Some thoughts on digital research (in Consumer Culture)

I recently gave a talk (well, a webinar) on Digital Research Methods in Consumer Culture to Brazilian researchers, students, and some marketing practitioners. I couldn't say no to an invitation by the wonderful group of researchers behind CCB (Cultura de Consumo Brasil). I've been doing digital research through my entire career, and co-organized (with Eric Arnould and Toni Eagar) a roundtable for the CCT conference a couple of years ago to discuss digital methods. That roundtable led to a crowdsourced document of digital research solutions, and a Facebook group for scholars interested in Digital CCT Research Methods, and the group has now more than 370 members. Now this may sound like a good enough record for a short talk on he topic. Yet I couldn't help but feeling out of my comfort zone when I started to prepare my slides. 

I sat on that discomfort for a while until it dawned on me that there's a reason why that roundtable we organized was jam-packed, probably the same reason why the Facebook group has attracted so much interest, and the same reason why Roberta and Marlon invited me to talk about digital research methods to CCT folks in Brazil:
We don't talk enough about methods in our field.
We don't write enough either, but that is another issue (as Rob Kozinets, Marie-Agnes Parmentier and co-edited the Special Section "Evolving Netnography" for the Journal of Marketing Management, we reflected on the reasons why so few scholars write about the methods they use). I didn't have any template in mind for what a talk about methods should look like. Now, that is not just my webinar-prepping problem.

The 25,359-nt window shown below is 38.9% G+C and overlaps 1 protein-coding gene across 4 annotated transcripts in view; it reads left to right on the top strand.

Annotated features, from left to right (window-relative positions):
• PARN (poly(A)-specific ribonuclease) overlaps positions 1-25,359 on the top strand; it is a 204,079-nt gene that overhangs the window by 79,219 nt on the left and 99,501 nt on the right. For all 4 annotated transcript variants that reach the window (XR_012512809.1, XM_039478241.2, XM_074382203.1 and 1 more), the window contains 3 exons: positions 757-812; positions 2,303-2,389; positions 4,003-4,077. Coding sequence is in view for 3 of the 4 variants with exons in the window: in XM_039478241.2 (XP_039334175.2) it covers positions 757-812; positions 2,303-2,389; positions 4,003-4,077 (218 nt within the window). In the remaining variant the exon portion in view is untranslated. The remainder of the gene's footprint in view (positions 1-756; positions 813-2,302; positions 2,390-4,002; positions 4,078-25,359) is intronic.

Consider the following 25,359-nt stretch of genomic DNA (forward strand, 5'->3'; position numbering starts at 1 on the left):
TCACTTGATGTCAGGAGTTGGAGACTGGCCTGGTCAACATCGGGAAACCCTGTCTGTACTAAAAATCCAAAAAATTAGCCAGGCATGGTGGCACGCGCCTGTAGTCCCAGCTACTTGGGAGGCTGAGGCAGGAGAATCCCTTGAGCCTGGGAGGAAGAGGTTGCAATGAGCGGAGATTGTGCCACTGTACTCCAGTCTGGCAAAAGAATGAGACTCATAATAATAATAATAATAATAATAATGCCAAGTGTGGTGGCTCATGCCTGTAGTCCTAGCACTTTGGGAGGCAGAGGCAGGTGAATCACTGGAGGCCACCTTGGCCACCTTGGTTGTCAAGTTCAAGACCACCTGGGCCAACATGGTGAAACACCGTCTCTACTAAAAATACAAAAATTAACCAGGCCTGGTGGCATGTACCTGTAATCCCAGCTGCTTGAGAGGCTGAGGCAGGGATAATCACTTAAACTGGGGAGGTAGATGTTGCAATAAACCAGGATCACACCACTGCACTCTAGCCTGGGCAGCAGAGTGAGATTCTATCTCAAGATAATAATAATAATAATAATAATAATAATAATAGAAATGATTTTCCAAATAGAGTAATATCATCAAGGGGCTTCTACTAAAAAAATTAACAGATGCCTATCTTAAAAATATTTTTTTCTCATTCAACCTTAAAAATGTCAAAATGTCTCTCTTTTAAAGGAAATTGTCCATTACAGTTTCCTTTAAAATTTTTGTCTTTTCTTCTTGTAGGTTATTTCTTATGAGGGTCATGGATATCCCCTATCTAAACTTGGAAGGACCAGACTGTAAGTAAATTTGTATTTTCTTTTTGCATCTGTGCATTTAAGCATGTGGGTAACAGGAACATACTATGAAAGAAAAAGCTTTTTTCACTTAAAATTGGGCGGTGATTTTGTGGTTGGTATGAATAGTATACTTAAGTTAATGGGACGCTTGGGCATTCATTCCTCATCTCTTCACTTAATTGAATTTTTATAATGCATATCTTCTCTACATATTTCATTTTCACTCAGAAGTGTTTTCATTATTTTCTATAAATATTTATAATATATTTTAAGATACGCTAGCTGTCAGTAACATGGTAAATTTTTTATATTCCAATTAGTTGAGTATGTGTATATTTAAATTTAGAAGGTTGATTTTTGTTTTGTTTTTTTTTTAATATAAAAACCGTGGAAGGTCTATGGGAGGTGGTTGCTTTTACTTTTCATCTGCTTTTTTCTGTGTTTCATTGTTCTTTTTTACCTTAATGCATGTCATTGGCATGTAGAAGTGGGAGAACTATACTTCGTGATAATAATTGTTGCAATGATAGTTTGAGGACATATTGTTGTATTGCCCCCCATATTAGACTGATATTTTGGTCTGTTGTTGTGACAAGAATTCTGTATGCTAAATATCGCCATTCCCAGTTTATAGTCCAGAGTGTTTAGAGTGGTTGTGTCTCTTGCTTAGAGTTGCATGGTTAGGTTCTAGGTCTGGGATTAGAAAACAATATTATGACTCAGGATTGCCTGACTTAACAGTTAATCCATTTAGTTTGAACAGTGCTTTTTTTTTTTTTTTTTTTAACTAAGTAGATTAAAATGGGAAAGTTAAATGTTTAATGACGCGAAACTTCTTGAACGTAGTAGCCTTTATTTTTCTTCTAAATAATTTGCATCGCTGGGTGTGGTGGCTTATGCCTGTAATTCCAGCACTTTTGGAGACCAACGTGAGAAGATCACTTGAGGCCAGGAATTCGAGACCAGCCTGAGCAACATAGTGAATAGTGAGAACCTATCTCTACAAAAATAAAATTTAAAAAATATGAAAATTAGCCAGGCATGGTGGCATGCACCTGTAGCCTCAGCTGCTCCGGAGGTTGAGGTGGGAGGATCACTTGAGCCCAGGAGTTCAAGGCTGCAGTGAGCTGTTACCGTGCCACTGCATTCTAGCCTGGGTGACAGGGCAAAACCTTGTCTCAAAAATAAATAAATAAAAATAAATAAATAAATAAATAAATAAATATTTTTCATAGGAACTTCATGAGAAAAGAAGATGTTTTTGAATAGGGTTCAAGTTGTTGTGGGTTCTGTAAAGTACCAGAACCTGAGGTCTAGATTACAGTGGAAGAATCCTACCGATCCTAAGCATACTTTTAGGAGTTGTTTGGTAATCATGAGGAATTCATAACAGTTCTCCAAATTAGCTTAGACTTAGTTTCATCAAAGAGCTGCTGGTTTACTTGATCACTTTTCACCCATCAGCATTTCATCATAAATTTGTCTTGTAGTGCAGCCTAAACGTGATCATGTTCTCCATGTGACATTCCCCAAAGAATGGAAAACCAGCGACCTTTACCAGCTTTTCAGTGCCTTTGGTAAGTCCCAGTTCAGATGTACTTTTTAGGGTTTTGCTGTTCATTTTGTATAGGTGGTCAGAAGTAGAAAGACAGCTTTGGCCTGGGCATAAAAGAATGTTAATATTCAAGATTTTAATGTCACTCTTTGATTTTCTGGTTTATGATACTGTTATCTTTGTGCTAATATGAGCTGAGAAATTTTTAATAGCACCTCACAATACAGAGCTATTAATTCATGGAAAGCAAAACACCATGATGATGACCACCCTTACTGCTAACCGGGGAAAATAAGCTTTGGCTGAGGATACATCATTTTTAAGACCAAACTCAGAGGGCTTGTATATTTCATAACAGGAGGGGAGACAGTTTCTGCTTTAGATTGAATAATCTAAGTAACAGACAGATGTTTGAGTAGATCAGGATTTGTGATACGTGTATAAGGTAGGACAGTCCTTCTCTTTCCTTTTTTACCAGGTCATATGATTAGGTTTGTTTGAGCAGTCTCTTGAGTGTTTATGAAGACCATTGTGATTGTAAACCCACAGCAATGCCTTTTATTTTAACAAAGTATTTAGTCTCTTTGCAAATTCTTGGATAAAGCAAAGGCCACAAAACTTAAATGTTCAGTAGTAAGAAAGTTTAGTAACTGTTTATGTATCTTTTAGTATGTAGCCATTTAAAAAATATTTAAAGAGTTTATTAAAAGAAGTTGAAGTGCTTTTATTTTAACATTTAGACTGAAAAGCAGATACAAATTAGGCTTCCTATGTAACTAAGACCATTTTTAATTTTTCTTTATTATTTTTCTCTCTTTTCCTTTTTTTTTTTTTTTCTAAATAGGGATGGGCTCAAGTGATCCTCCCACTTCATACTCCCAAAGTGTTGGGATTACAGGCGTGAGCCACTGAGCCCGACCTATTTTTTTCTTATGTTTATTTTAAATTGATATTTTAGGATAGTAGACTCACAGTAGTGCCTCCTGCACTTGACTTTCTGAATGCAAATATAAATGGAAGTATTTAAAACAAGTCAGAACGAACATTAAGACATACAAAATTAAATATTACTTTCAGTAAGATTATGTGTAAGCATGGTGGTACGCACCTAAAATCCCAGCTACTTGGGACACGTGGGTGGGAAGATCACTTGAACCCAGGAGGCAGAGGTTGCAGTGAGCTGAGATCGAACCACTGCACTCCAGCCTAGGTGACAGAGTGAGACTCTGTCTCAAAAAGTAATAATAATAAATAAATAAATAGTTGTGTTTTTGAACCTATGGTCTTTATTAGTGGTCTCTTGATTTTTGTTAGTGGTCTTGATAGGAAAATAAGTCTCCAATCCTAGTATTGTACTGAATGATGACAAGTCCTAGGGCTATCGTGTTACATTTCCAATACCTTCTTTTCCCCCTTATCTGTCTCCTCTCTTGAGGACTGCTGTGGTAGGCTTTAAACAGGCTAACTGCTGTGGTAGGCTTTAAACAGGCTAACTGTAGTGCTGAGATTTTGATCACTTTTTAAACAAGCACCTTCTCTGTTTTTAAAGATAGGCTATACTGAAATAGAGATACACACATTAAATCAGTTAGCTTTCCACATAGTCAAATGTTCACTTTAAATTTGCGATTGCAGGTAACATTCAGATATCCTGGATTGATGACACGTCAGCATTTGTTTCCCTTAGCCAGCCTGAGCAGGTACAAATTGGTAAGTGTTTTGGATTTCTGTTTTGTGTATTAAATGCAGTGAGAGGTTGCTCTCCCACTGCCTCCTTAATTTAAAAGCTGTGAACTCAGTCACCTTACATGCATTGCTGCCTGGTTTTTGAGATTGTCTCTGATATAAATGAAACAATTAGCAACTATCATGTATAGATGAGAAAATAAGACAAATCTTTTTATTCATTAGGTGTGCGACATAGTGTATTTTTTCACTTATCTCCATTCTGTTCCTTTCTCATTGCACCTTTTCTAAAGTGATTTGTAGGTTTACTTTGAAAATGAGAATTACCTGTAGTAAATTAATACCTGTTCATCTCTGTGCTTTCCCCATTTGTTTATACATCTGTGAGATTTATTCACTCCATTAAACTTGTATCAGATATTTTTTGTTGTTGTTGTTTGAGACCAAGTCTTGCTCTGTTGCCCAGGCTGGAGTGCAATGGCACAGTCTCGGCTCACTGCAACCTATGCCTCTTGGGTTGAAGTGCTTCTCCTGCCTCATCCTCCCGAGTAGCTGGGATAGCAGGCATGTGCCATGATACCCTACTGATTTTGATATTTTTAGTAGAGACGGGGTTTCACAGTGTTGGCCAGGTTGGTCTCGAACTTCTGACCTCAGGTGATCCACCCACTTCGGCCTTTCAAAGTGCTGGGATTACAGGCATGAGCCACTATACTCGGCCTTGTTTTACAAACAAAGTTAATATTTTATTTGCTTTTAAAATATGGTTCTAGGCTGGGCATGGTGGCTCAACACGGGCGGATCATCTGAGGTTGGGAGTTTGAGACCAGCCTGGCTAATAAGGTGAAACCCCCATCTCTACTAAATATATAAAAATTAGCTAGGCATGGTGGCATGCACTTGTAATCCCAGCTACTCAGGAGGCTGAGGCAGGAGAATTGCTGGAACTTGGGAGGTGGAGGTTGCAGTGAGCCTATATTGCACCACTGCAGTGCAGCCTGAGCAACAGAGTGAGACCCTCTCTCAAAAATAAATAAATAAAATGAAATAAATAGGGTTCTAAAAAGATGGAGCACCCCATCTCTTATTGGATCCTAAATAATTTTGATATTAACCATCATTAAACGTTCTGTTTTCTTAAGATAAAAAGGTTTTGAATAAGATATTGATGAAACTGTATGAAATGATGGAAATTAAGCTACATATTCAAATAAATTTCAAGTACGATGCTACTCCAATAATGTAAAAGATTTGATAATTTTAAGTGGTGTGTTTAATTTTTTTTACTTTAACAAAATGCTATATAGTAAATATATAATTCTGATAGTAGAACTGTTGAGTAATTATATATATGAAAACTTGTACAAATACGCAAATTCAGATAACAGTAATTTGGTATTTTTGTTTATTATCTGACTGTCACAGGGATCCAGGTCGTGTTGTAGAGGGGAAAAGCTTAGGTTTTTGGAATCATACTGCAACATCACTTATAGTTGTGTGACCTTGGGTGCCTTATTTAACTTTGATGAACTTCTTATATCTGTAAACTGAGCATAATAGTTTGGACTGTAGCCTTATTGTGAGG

If all we know about methods comes from books, chapters, and articles, methods start sounding like a prescription - a recipe to be followed. The problem of thinking about methods this way is that a lot of frustration arises when those recipes don't exactly match the ingredients we have to work with. That is why talking about methods is important. Talking with, not to other researchers about methods is a good way to start thinking about methods as a dynamic, flexible, and situated choice. As Evert Gummesson wrote about his personal choice of methodology:
It is an example and not the doctor’s orders; use it if you find it appealing or compose your own methodological symphony.
So I decided to talk about Flexible Digital Methodologies - and share some thoughts on how methods should be chosen in a situated and dynamic way. Now, I won't expand on this just yet, because Chris Ferreira and I will include a discussion of this in a chapter we're writing. But the audience at CCB seems to have appreciated the idea. And I found that thinking about methods this way opens up a whole lot of creative possibilities for designing research studies that take full advantage of one's interests, capacities, and ideas. 

Here are some interesting resources I shared during the talk, in case you want to explore. And as usual, I am keen to reading your thoughts about it!

The conference for the Association of Internet Researchers (AoIR) is online this year, and very affordable. There's a track/Theme called "Research Life". 

Lupton, D. (editor) (2020) Doing fieldwork in a pandemic (crowd-sourced document)